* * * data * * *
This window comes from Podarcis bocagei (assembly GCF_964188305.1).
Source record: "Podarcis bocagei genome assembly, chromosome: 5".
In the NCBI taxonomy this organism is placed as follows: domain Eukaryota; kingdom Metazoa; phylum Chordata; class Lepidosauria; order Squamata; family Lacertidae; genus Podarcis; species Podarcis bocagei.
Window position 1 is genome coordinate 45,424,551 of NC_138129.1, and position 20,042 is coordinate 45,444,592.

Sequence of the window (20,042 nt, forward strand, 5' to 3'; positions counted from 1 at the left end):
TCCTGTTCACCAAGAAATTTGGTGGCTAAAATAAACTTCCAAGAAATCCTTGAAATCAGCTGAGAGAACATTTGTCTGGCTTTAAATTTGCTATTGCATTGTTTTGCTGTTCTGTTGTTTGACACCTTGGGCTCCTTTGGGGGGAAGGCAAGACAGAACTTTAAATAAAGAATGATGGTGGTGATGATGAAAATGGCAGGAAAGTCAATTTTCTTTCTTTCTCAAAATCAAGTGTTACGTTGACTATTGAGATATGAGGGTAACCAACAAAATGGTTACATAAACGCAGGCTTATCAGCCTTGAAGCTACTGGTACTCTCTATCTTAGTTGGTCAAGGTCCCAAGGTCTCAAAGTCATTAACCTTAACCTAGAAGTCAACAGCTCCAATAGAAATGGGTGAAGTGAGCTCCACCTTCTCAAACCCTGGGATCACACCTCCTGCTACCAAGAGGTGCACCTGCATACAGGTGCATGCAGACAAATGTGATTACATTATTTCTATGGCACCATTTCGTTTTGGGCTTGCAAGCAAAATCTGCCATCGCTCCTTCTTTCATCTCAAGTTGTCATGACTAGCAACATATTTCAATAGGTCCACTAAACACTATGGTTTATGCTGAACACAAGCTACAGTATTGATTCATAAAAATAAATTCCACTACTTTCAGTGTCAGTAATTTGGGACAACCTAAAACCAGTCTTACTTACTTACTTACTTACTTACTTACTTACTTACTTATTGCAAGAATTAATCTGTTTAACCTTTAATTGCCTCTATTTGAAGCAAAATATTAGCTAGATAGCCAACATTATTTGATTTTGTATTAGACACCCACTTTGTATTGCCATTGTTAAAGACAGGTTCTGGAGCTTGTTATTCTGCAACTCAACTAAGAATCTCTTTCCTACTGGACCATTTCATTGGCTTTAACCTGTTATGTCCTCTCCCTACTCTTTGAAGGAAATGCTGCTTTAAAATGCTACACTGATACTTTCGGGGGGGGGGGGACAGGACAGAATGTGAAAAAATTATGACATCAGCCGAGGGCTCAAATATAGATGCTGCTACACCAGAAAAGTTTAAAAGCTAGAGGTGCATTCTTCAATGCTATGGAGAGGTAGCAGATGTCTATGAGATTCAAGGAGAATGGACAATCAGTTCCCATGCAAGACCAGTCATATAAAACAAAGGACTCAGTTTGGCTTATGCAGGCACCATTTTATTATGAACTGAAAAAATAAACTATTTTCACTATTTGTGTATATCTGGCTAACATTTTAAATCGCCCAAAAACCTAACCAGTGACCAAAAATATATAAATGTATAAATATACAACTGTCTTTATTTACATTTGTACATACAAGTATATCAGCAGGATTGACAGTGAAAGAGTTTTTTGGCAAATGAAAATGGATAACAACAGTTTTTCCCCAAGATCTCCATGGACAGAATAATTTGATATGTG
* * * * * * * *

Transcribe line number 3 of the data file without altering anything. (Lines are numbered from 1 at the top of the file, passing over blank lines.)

In the NCBI taxonomy this organism is placed as follows: domain Eukaryota; kingdom Metazoa; phylum Chordata; class Lepidosauria; order Squamata; family Lacertidae; genus Podarcis; species Podarcis bocagei.